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[Excerpt] Traumatic brain injury (TBI) has become known as a “signature wound” of Operations Enduring Freedom and Iraqi Freedom (OEF/OIF). Several years into these operations, both Congress and the executive branch showed increased attention to the health care needs of servicemembers and veterans returning from deployments with injuries—and specifically the needs of those with TBI. For example, pursuant to the Traumatic Brain Injury Act of 2008 (P.L. 110-206), the Centers for Disease Control and Prevention (CDC), the National Institutes of Health (NIH), the Department of Defense (DOD), and the Department of Veterans Affairs (VA) formed a Leadership Panel to (among other things) recommend ways for the four agencies to collaborate further to develop and improve TBI diagnosis and treatment. These four agencies have implemented many of the Leadership Panel’s recommendations, and in some cases implementation is ongoing. Congressional attention to TBI among veterans has continued as well.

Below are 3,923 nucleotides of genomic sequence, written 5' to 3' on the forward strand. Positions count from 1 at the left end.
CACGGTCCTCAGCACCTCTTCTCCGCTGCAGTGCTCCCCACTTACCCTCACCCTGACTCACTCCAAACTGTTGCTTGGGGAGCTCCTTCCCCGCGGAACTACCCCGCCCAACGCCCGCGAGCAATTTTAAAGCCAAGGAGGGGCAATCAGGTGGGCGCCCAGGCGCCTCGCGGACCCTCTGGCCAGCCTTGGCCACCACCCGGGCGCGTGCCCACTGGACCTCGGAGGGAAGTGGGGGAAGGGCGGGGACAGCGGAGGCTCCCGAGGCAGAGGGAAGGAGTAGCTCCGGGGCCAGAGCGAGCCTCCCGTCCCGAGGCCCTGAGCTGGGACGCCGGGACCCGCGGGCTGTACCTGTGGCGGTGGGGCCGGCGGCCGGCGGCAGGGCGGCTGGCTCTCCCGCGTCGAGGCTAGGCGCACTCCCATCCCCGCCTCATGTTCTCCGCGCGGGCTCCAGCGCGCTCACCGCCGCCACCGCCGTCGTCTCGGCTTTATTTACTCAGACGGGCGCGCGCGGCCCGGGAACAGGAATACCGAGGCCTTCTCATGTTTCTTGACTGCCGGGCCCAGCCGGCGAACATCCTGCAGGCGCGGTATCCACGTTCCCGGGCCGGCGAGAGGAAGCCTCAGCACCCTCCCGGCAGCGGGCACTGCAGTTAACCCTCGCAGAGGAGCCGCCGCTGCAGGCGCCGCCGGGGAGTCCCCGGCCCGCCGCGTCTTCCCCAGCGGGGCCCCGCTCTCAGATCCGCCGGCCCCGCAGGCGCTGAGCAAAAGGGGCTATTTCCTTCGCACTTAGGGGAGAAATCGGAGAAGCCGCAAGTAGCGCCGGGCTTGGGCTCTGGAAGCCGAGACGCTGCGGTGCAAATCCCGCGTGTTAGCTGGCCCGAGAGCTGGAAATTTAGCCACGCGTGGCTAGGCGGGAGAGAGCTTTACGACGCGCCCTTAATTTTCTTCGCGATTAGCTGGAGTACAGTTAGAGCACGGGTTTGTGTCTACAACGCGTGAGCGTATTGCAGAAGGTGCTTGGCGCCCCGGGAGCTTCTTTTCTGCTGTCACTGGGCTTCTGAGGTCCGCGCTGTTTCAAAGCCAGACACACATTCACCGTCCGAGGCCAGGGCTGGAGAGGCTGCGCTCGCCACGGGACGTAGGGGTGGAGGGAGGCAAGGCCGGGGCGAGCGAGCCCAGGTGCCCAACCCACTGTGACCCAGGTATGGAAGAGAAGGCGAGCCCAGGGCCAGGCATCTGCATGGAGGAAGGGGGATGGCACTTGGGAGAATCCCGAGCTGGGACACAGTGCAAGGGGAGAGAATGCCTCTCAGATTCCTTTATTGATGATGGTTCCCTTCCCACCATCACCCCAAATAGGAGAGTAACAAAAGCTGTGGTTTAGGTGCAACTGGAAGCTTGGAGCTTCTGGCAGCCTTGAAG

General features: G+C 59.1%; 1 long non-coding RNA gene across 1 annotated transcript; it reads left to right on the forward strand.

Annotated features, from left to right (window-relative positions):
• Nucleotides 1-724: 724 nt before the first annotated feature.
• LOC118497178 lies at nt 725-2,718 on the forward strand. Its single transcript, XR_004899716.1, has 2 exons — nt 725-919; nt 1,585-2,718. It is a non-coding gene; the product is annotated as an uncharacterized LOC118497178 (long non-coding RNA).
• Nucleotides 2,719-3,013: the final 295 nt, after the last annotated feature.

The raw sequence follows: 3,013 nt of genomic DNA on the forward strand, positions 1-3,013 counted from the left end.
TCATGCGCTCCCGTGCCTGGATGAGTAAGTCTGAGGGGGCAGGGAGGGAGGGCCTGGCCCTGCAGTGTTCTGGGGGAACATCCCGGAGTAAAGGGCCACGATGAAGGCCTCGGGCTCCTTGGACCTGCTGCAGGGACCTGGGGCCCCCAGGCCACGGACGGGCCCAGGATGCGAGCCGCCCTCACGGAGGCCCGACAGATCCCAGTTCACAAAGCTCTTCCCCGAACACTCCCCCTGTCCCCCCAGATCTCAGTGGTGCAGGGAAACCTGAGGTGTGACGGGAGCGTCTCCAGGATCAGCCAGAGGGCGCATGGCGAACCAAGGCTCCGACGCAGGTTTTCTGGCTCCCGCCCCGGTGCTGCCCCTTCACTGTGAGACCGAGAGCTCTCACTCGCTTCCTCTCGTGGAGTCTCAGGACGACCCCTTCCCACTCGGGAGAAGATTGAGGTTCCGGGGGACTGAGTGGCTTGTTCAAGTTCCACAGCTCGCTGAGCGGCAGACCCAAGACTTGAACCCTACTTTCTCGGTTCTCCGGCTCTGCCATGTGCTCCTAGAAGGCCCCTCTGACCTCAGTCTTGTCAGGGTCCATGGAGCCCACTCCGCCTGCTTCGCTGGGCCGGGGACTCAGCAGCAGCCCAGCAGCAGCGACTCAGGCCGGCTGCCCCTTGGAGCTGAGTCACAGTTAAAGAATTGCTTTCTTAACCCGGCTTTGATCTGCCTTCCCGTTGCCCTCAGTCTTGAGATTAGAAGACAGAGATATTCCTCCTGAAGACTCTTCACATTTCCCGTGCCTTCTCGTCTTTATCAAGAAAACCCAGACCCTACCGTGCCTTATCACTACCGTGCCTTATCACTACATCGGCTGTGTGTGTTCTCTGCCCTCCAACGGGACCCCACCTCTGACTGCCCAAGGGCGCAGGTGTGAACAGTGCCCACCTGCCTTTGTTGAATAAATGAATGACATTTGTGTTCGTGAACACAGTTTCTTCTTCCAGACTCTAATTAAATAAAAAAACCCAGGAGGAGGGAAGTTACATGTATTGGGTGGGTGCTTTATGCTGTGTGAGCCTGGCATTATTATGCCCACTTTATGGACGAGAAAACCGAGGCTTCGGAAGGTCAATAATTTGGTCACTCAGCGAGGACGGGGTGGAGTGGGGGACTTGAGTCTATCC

This report focuses on current efforts of the VA’s Veterans Health Administration (VHA) to understand, identify, and treat TBI among veterans. It begins with an overview of TBI as background for the subsequent discussion of VA programs and services relevant to veterans with TBI, some of which focus on (or are limited to) OEF/OIF veterans.


Suggested Citation
Bagalman, E. (2015). Health care for veterans: Traumatic brain injury. Washington, DC: Congressional Research Service.